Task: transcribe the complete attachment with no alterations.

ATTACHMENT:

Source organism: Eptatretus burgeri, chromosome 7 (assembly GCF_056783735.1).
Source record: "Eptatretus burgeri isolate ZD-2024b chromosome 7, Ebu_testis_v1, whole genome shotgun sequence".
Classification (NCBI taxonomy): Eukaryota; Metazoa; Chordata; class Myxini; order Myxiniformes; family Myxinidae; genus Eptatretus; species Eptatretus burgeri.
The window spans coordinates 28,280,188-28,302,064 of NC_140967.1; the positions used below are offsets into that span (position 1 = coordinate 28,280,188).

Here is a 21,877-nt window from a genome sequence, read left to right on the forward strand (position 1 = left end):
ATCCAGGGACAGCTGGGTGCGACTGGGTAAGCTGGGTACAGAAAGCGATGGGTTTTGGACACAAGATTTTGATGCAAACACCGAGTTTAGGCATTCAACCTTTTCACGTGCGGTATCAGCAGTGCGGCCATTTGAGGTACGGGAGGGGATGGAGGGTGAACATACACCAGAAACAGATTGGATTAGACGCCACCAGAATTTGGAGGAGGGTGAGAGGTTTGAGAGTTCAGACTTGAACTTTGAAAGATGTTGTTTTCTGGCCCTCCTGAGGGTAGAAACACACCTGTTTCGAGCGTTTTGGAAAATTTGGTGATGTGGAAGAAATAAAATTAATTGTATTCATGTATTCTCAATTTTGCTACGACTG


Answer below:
Source organism: Eptatretus burgeri, chromosome 7 (assembly GCF_056783735.1).
Source record: "Eptatretus burgeri isolate ZD-2024b chromosome 7, Ebu_testis_v1, whole genome shotgun sequence".
Classification (NCBI taxonomy): Eukaryota; Metazoa; Chordata; class Myxini; order Myxiniformes; family Myxinidae; genus Eptatretus; species Eptatretus burgeri.
The window spans coordinates 28,280,188-28,302,064 of NC_140967.1; the positions used below are offsets into that span (position 1 = coordinate 28,280,188).

Here is a 21,877-nt window from a genome sequence, read left to right on the forward strand (position 1 = left end):
ATCCAGGGACAGCTGGGTGCGACTGGGTAAGCTGGGTACAGAAAGCGATGGGTTTTGGACACAAGATTTTGATGCAAACACCGAGTTTAGGCATTCAACCTTTTCACGTGCGGTATCAGCAGTGCGGCCATTTGAGGTACGGGAGGGGATGGAGGGTGAACATACACCAGAAACAGATTGGATTAGACGCCACCAGAATTTGGAGGAGGGTGAGAGGTTTGAGAGTTCAGACTTGAACTTTGAAAGATGTTGTTTTCTGGCCCTCCTGAGGGTAGAAACACACCTGTTTCGAGCGTTTTGGAAAATTTGGTGATGTGGAAGAAATAAAATTAATTGTATTCATGTATTCTCAATTTTGCTACGACTG